Service Communautaire d'Information sur la Recherche et le Développement - CORDIS

Final Activity and Management Report Summary - RETDEV (Retinal development in flat fish larvae- the effect of dietary essential fatty acids)

The current proposal seeks to evaluate the effects of Highly unsaturated fatty acids (HUFA) in the development of the vision system in marine fish larvae under natural conditions. For over two centuries, researchers are investigating why fish populations fluctuate. Part of the answer is related with the survival of fish during their early life. Nowadays, scientists agree that quality of larval food is an important factor that benefits suitable larval development. Most marine fish larvae are visual feeders and also use vision to avoid predators, in consequence proper vision is fundamental for their survival.

The retina in vertebrates -including fish- is rich in HUFA, but fish larvae have low or no capacity to synthesise HUFA de novo, and therefore must incorporate them through the food. HUFA production in the marine ecosystem is mostly attributable to microalgae and they are ingested by fish larvae directly or mostly via zooplankton. Most of the attention about quality of food has been focused on aquaculture in order to design proper food to successfully rear different species in captivity, but how quality of food fluctuates in natural environments and in consequence how that affects natural fish population is not yet well understood. This information is relevant to determine natural causes of fish mortality and to predict how changes in the environment could affect fish recruitment.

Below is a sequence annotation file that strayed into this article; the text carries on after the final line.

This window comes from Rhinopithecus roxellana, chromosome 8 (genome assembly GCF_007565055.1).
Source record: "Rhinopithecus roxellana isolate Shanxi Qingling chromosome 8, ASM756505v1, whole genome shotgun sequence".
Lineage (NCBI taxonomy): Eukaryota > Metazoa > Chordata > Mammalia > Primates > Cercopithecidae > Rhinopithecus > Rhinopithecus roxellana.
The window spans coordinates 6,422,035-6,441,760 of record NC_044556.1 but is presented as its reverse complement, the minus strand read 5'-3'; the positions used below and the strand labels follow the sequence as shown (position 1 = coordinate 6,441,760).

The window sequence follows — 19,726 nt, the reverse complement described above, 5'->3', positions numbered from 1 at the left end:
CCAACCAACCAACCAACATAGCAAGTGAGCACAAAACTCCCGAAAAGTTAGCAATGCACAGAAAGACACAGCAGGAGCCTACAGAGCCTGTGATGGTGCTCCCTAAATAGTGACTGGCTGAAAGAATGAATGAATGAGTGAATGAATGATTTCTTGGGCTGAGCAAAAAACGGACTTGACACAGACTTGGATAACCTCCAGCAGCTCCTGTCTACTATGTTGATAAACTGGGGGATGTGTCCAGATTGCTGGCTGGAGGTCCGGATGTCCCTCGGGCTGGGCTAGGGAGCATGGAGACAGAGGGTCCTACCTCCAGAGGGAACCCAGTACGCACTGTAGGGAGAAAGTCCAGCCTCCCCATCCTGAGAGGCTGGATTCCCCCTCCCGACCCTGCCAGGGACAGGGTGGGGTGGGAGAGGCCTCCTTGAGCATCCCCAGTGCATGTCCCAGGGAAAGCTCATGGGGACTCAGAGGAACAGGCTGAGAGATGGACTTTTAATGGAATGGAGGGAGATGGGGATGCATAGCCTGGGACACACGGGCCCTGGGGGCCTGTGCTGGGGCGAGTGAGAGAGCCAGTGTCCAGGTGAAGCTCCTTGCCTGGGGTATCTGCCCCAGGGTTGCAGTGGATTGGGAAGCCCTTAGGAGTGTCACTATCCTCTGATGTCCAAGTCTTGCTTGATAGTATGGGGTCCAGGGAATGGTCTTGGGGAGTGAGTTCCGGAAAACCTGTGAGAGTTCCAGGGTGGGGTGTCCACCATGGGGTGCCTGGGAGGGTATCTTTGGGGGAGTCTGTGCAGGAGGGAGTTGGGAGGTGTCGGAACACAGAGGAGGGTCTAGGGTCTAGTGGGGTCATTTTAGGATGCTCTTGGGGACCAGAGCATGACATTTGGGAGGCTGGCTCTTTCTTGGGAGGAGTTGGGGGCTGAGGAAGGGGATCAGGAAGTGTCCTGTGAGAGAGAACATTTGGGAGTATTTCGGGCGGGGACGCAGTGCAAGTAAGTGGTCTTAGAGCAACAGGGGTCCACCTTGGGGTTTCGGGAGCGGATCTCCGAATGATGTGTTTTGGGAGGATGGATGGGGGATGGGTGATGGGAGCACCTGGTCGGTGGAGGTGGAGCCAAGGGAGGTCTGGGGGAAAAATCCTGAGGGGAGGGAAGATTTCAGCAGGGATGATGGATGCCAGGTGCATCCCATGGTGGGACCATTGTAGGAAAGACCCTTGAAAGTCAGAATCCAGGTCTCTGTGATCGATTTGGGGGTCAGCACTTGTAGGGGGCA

This project was carried out at the Limnological Laboratory of the Faculty of Sciences, Universidad de la República (Uruguay). The study comprised different activities that included:
i) collection of microalgae, zooplankton and fish larvae from an Uruguayan estuary at different times of the year (spring, summer, early autumn);
ii) analysis of fatty acid profiles in algae and zooplankton as descriptors of the quality of food available for fish larvae;
iii) analysis of the structure and fatty acid composition of the retina from larvae capture at those periods.

In total, 48 samplings were performed along the study. Environmental conditions followed an expected seasonal pattern for most of the variables recorded. Levels of nutrients in the water were characteristic of natural environments with exception of high levels of phosphorous indicating that the studied system could be affected by anthropogenic activities. Microalgal composition varied between periods, spring was dominated by a cyptophyte Hyllea marina meanwhile a cyanophyte Synechocystis sp. dominated in summer and the diatom Melosyra sp. was the most abundant in early autumn.

A total of 12 fish taxa were recorded, which were mostly cited for the first time for the studied estuary. Larvae of Brevoortia aurea were abundant during spring meanwhile Prepilus parus dominated samples in summer and autumn. HUFA profiles in larvae and their food are under analysis but preliminary results on condition index of larvae estimated by an enzymatic approach showed that in spring the nutritional condition was lower than in the other periods.

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